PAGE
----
The Insights

Biophilic Interiors: 21 Projects that Blend Architecture with Nature

Written by Dima Stouhi
Published on February 03, 2023 publish on: Archdaily
Humans are hard-wired to respond positively to nature; the crackling sound of fire, the smell of fresh rain on soil, the healing characteristics of plants and the color green, being in proximity to animals, etc. That, along with today’s critical environmental conditions and rapid urbanization, shifted architects’ focus towards eco-conscious projects to bring people closer to nature. Architects explored numerous approaches: rammed earth structures, recycled materials and furnishing, designing around the site’s sun orientation… The practice was so driven by green architecture that the lines became blurred between what is truly sustainable and ecological and what is “greenwashed“. But what proved to bring about the most innate biological connection with nature was biophilia, and “bringing the outdoors in” through design.
By definition, biophilic design promotes wellbeing by incorporating elements that establish a coherent relationship between nature, human biology, and the building physically, visually, and emotionally. This includes using natural materials, incorporating greenery, an abundance of natural light, and making room for natural ventilation, to name a few. The successful application of biophilic design principals stimulates a wide spectrum of physical, mental and behavioral benefits. Physical benefits include improved fitness, lower blood pressure, and fewer illness symptoms. Mental benefits include motivation, productivity, creativity, and a decrease in stress and anxiety. Behavioral and cognitive changes include improved coping skills, enhanced attention span, and increase in social interaction. 

For decades, scientists, researchers, architects, and designers have been collaboratively exploring how to utilize the aspects of nature that most impact our relationship with the built environment. Many theorists organize biophilic design principles under three categories: nature in the space, nature of the space, and natural analogues, all of which determine a physical, visual, and emotional connection to the natural world. This framework, however, goes beyond materials, light, and ventilation, all of which are significant contributors to biophilic spaces. Effective biophilic design lets earth be the architecture itself, or at least a big part of it. And what seems to be often overlooked is that it is also locally-appropriate design, meaning that the architecture should not just blend with nature, it should blend with its nature – the specific surroundings of the project itself.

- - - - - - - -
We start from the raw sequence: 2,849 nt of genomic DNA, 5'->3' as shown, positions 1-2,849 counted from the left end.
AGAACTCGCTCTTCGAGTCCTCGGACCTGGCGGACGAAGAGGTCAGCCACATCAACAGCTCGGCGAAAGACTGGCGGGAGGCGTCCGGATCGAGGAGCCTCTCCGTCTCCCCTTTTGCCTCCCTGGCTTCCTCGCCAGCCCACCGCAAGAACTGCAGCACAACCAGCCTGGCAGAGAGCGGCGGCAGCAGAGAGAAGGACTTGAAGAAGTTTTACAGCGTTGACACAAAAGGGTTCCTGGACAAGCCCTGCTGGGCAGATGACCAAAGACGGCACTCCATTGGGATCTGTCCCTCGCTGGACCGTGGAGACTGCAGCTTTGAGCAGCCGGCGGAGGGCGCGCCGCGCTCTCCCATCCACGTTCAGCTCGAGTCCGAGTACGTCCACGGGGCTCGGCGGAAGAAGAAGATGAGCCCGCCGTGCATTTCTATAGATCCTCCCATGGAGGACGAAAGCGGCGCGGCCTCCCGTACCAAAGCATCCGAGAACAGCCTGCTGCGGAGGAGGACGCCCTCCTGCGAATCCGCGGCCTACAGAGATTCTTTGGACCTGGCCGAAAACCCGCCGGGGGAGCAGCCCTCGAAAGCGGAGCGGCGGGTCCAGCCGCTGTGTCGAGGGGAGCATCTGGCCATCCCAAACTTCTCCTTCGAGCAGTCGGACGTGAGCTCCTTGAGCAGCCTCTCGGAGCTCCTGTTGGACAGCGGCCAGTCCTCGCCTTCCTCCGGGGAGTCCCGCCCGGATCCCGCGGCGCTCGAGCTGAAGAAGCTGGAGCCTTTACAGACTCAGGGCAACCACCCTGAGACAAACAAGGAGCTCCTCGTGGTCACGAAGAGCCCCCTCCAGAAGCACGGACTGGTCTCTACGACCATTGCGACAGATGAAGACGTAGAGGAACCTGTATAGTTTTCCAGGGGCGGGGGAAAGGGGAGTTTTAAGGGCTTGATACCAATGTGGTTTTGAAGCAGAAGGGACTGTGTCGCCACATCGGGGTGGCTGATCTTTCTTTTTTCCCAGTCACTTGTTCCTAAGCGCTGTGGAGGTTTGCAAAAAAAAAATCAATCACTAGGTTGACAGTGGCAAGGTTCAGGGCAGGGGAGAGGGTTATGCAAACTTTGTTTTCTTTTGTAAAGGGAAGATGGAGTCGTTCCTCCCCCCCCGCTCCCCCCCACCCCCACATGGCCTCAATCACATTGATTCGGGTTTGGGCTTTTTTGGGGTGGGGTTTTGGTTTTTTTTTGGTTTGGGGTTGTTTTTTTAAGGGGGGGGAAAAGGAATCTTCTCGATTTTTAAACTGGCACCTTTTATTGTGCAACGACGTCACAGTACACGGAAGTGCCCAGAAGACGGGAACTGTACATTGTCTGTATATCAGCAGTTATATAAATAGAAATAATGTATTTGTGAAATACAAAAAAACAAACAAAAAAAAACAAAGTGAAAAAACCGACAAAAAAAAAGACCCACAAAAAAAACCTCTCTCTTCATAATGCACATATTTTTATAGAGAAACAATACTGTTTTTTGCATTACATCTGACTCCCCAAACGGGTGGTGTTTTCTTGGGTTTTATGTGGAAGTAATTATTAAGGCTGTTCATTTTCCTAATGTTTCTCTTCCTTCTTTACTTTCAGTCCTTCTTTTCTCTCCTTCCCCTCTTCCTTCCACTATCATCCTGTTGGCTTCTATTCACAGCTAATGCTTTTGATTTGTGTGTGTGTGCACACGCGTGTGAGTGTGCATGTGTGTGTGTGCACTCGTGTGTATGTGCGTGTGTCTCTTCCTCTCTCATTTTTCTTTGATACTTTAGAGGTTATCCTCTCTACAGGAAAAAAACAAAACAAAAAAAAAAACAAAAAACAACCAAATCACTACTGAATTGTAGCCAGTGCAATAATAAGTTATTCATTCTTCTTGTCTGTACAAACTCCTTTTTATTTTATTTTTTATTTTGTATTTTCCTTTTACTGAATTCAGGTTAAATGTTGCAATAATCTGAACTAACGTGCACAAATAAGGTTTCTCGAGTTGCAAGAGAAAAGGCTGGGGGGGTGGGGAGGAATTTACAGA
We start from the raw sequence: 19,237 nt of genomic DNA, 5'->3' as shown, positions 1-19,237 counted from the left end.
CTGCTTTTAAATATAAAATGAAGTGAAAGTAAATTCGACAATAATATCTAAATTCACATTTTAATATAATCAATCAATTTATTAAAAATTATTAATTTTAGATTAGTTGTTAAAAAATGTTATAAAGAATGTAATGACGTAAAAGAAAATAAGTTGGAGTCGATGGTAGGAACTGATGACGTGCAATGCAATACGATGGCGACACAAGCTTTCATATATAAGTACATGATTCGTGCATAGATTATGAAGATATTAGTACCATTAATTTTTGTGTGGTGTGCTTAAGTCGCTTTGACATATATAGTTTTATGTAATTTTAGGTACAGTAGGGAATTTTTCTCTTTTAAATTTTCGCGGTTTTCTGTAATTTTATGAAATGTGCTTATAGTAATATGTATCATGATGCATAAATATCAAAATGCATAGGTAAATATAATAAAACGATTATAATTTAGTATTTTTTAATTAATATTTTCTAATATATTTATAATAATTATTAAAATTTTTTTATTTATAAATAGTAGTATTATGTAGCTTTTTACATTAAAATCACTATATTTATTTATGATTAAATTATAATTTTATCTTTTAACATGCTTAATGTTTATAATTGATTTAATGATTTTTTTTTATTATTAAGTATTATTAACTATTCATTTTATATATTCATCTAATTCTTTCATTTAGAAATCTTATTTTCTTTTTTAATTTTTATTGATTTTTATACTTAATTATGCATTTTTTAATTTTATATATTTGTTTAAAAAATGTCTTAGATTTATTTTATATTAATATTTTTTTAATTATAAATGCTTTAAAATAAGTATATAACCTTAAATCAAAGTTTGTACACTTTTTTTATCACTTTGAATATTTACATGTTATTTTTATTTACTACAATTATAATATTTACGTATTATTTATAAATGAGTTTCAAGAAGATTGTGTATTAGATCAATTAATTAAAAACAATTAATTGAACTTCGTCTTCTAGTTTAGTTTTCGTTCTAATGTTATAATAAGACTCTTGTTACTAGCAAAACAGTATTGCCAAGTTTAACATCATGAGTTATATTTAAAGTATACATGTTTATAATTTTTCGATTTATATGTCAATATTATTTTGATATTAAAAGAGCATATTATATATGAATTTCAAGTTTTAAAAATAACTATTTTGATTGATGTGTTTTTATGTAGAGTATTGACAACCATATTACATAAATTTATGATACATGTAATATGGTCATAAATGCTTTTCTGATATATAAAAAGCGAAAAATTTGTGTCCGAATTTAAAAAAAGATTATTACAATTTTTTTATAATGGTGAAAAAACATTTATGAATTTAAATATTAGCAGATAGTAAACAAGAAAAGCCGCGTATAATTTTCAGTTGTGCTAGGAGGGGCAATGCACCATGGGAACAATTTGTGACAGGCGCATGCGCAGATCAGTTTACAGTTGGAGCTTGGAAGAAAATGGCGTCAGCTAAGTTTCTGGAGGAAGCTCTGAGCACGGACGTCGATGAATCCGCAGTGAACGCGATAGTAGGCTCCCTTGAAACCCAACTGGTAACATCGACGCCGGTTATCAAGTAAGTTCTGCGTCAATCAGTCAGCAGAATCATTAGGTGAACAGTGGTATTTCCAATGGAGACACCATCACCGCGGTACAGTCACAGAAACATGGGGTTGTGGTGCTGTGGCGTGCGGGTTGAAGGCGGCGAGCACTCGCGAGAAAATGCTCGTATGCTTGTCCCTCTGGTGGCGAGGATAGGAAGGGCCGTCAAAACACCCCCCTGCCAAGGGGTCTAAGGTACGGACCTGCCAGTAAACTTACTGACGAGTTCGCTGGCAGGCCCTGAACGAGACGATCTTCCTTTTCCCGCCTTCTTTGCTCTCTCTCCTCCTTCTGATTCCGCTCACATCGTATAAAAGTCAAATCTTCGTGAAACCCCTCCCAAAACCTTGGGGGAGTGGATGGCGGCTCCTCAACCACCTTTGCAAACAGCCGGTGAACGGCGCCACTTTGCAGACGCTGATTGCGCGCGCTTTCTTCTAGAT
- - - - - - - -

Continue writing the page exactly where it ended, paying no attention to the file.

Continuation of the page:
Take a look at how architects prioritized human wellbeing, and reinforced biophilia and the relationship between nature, human biology, and the built environment through 21 projects from our database. 

Material Selection

In light of the environmental crises and heightened focus on wellbeing, architects resorted to environmentally-conscious architecture with the aim of triggering a shift in the current practice, beginning with what the projects are built with. For thousands of decades, Earth and its resources have been used to construct monumental structures that have withstood the test of time. But it was recent studies that proved how using such materials creates positive cognitive and physiological responses as well. And with that, architects went back to extracting materials from the local terrain through minimal processing, reflecting the local geology to establish authenticity and a sense of place, as well as promoting sustainability-driven architecture.

Nature within the Space

One of the most prominent and common ways architects have integrated biophilic elements in their interior designs is through greenery, water, and fire elements. The benefits of plantscaping, or incorporating plants in interiors, are boundless. In terms of biophilic design however, plants are not chosen arbitrarily, but are chosen based on the climate conditions, geographic characteristics, and availability to ensure that the interior is authentically one with its surroundings. Several studies also have shown that seeing, hearing, or touching water reduces stress, increases tranquility and concentration, and lowers heart rate, prompting architects to install water walls, aquariums, miniature ponds, fountains, and streams.

Sustainable Organic Furniture

Vank is a Polish furniture brand that specializes in creating modern, functional pieces with a focus on sustainability. They use eco-friendly natural materials to finish acoustic pods, walls, desk walls, and office cabinets that are made of biocomposite based on fibrous plants. These Resources of biological origin absorb CO2 from the atmosphere during the phase of quick growth. Further, they prioritize ethical production methods that minimize waste and energy consumption.